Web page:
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Aging Ment Health. 2016 Jul;20(7):762-9. doi: 10.1080/13607863.2015.1037243. Epub 2015 May 1.

Exploring the need for a new UK occupational therapy intervention for people with dementia and family carers: Community Occupational Therapy in Dementia (COTiD). A focus group study.

Author information

1
a Occupational Science and Occupational Therapy Department , Faculty of Medicine, University of British Columbia , Vancouver , Canada.
2
b Rehabilitation and Assistive Technology Group, Health Services Research , School of Health and Related Research (ScHARR), The University of Sheffield , Sheffield , United Kingdom.
3
c Dementia Care Research Centre, Research & Development Department , North East London NHS Foundation Trust , Essex , United Kingdom.
4
d Centre of Dementia Research and Practice , University of Hull , Hull , United Kingdom.
5
e School of Health Sciences, University of East Anglia , Norwich , United Kingdom.
6
f Department of Mental Health Sciences , University College London , London , United Kingdom.

Abstract

OBJECTIVES:

In the Netherlands, Graff et al. found Community Occupational Therapy in Dementia (COTiD) demonstrated benefits to people with dementia and family carers. In this study, focus groups took place with people with dementia and family carers to explore how to make COTiD relevant to the UK context.

METHOD:

Six focus groups (three with people living with dementia (n = 18) and three with family carers (n = 21)) took place. Participants were asked for their impressions of the intervention, the extent to which it could meet their needs, and what modifications were needed. Audio-recordings of the groups were transcribed and analysed.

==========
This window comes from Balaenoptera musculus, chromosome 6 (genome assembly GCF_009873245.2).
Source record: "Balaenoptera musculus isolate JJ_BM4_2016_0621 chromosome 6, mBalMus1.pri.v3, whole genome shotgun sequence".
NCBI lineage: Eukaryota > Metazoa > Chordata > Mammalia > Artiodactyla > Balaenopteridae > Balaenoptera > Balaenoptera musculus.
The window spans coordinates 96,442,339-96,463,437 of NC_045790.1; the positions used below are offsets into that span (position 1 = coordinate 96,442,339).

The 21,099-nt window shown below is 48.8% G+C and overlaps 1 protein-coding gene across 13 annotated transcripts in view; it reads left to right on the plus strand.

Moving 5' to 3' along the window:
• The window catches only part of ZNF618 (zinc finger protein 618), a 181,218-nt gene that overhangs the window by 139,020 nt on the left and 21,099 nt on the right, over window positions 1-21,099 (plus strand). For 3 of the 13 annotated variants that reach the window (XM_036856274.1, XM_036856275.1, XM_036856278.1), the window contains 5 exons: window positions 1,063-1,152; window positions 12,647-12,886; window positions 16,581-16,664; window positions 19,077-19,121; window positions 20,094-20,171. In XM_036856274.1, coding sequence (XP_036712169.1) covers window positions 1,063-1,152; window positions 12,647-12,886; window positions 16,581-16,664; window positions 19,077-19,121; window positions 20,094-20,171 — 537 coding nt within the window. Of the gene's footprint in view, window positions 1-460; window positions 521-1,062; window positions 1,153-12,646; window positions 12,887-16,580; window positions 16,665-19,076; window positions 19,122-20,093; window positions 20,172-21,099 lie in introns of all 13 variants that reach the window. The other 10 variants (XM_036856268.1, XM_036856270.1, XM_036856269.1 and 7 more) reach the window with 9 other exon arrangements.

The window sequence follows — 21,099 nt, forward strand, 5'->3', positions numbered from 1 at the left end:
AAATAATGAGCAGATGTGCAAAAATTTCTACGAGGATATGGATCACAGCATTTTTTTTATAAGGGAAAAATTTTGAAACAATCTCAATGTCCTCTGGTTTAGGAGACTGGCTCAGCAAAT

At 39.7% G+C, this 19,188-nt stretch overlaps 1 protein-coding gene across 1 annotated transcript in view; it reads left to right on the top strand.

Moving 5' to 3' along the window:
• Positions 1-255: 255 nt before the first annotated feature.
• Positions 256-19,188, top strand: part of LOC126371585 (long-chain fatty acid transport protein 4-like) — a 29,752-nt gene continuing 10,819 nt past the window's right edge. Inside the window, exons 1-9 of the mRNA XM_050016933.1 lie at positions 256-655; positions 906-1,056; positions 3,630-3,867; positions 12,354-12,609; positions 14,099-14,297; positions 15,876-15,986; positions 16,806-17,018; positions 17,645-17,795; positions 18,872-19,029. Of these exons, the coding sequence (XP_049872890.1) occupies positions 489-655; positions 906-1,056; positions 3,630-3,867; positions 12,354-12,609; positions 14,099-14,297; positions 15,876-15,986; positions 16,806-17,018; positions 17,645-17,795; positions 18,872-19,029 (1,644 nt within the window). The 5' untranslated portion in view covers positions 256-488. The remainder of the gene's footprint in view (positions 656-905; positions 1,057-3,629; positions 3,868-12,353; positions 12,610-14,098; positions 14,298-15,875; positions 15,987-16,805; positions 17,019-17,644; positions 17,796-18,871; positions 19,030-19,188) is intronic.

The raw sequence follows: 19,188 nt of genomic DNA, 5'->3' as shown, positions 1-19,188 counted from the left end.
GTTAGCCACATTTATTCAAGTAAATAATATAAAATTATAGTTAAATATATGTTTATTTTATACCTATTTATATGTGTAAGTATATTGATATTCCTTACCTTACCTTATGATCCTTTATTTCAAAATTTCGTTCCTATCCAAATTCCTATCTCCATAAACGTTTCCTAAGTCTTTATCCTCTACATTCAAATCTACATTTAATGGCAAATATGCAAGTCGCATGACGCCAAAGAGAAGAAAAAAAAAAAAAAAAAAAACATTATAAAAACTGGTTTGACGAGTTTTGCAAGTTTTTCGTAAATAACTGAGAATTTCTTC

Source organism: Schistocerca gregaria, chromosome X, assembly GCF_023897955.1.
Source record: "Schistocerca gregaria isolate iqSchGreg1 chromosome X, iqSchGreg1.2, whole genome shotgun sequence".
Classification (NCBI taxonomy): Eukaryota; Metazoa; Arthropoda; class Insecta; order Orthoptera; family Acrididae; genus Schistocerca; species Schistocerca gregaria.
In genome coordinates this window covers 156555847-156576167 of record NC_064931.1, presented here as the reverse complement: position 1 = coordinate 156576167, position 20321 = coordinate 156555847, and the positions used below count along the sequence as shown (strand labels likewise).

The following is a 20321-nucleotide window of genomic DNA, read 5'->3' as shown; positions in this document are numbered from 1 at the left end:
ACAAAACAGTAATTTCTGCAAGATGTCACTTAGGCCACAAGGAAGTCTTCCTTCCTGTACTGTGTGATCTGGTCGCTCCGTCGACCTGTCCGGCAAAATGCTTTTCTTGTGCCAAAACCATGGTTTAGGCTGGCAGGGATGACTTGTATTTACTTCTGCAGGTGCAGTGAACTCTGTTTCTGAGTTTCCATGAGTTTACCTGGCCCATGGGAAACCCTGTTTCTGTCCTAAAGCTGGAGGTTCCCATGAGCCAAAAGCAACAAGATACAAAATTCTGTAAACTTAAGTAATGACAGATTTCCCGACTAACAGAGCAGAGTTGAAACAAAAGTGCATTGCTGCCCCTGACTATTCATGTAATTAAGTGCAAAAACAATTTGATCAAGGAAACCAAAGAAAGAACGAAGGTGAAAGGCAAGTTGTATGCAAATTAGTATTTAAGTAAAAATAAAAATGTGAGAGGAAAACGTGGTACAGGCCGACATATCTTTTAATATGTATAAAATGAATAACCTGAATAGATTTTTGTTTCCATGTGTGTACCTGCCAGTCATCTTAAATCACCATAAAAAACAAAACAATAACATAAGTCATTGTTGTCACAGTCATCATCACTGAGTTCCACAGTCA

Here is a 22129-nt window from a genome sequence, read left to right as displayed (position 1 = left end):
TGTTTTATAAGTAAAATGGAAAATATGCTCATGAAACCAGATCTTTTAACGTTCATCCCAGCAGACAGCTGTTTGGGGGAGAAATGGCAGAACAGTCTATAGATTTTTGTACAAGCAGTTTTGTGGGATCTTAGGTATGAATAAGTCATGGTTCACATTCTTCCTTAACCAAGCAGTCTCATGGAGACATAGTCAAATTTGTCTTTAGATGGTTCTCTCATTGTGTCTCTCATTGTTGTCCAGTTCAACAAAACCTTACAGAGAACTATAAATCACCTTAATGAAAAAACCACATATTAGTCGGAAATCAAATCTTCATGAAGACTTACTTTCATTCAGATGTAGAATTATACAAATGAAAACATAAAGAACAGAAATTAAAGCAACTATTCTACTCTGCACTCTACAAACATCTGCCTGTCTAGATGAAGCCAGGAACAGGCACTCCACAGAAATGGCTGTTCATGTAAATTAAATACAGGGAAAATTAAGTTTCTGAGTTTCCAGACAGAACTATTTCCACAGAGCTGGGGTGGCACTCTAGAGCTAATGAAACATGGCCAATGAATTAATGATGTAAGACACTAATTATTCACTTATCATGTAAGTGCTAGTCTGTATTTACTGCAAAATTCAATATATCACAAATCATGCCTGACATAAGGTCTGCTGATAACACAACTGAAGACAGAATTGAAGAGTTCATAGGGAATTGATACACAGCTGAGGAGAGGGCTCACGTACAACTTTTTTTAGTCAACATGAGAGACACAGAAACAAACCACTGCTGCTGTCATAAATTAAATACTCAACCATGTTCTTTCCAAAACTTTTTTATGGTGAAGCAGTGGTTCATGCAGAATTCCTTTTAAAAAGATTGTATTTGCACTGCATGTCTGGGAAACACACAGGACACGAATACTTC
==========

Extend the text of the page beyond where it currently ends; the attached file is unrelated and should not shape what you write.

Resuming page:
RESULTS:

Three key themes emerged covering 'loss and living with dementia', 'what helped us', and 'consistency and continuity'. People with dementia and family carers spoke about the impact of their diagnosis on them and their family and what strategies helped. Issues such as timing, follow-up, and the importance of an early intervention in preventing crises were highlighted. There was some concern over the length of the intervention and the disruption it might cause to current schedules.

CONCLUSION:

Overall, participants were optimistic about COTiD being used in the United Kingdom if it was to be introduced in a flexible and timely manner, incorporating the needs and existing strategies of the person with dementia. These outcomes have led to changes, such as incorporating more flexibility into COTiD, being made to the intervention prior to its implementation in the United Kingdom.

KEYWORDS:

Alzheimer's disease; caregiving and interventions; psychosocial interventions; quality of life/well-being

PMID:
25929167
DOI:
10.1080/13607863.2015.1037243
[Indexed for MEDLINE]

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